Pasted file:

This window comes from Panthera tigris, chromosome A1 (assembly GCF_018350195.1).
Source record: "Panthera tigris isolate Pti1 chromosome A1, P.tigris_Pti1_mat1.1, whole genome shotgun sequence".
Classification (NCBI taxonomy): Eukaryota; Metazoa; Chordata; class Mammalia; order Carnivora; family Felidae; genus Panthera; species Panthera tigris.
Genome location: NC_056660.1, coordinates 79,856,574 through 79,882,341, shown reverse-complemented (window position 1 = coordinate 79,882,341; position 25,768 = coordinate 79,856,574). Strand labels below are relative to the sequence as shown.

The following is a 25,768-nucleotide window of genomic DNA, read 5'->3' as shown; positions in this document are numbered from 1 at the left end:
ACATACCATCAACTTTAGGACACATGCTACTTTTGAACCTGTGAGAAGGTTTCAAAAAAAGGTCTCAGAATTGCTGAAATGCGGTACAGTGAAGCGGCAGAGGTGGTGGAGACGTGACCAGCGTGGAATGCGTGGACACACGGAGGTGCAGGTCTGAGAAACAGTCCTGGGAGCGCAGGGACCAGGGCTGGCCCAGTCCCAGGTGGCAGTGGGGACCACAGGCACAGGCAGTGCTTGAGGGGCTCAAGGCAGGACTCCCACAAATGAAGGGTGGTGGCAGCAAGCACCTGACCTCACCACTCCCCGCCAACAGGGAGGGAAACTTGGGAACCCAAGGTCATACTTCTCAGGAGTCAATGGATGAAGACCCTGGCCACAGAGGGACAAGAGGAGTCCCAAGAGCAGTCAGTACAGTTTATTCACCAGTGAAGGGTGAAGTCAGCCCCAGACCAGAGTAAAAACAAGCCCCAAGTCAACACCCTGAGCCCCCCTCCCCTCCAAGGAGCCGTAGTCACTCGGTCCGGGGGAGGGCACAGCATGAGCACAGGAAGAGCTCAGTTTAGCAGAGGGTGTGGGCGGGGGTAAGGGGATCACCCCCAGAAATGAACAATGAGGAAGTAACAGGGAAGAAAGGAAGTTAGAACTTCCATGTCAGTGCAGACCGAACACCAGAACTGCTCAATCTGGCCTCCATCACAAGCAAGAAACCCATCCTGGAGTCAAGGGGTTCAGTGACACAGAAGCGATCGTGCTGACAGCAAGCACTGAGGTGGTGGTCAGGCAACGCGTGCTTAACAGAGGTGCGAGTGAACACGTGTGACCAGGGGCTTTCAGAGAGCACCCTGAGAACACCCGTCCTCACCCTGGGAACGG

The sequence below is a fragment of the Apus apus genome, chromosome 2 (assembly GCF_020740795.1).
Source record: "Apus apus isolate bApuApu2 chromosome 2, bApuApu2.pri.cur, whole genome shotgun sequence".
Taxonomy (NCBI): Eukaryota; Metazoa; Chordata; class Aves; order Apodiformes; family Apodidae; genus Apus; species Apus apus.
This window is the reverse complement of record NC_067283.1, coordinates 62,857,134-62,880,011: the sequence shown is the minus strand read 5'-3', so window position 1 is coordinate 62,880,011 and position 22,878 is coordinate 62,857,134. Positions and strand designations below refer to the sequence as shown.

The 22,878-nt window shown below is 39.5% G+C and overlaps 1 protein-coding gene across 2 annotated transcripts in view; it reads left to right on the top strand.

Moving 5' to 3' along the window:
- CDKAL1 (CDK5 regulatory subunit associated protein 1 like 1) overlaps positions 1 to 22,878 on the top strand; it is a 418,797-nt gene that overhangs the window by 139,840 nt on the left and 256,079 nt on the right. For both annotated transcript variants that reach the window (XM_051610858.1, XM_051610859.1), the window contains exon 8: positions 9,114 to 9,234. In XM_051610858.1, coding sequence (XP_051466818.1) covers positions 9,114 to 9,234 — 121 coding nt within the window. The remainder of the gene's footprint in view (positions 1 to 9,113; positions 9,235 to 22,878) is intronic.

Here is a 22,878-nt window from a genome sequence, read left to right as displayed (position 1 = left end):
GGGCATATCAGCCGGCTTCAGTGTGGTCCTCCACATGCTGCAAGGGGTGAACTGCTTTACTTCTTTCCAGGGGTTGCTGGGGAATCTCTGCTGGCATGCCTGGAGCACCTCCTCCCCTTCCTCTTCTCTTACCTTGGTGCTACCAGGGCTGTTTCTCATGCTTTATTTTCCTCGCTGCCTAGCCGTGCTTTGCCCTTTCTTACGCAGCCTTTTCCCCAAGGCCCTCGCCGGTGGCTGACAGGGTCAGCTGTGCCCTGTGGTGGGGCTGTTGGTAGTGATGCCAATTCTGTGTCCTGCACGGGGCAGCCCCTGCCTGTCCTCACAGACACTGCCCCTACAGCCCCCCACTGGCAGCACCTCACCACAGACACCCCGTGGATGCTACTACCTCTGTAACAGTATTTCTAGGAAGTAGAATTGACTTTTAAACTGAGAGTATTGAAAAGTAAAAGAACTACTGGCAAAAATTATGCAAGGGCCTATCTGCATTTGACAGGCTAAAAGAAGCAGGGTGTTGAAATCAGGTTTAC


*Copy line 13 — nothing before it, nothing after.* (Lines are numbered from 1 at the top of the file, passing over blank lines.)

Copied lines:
- CDKAL1 (CDK5 regulatory subunit associated protein 1 like 1) overlaps positions 1 to 22,878 on the top strand; it is a 418,797-nt gene that overhangs the window by 139,840 nt on the left and 256,079 nt on the right. For both annotated transcript variants that reach the window (XM_051610858.1, XM_051610859.1), the window contains exon 8: positions 9,114 to 9,234. In XM_051610858.1, coding sequence (XP_051466818.1) covers positions 9,114 to 9,234 — 121 coding nt within the window. The remainder of the gene's footprint in view (positions 1 to 9,113; positions 9,235 to 22,878) is intronic.